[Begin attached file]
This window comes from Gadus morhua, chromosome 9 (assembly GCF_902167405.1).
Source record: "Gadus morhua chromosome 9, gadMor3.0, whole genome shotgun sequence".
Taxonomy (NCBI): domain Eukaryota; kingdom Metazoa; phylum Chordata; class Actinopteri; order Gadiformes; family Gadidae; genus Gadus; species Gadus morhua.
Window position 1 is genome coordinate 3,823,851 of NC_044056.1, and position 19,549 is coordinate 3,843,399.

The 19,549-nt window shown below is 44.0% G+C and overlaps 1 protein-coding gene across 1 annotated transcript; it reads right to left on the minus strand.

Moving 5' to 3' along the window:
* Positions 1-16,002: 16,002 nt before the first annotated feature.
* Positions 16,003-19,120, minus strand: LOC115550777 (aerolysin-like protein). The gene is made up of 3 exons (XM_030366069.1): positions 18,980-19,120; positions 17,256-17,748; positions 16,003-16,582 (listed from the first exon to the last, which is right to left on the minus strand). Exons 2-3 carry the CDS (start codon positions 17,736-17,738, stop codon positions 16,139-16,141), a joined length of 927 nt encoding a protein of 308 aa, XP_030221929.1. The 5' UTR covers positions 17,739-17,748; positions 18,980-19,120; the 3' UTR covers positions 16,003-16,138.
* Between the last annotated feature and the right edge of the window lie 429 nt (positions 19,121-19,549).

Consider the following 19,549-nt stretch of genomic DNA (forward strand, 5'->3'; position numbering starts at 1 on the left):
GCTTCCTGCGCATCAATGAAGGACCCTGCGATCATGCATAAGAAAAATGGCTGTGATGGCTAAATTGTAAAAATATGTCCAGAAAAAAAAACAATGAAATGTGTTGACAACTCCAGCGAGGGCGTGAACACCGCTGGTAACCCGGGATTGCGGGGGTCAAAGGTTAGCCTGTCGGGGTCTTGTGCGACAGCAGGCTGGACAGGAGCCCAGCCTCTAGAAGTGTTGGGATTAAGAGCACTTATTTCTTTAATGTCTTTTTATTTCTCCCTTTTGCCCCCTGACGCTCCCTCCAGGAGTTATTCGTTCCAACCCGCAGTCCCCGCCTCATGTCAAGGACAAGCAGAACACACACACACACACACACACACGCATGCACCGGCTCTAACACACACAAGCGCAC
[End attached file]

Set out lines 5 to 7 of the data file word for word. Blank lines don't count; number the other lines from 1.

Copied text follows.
The 19,549-nt window shown below is 44.0% G+C and overlaps 1 protein-coding gene across 1 annotated transcript; it reads right to left on the minus strand.

Moving 5' to 3' along the window:
* Positions 1-16,002: 16,002 nt before the first annotated feature.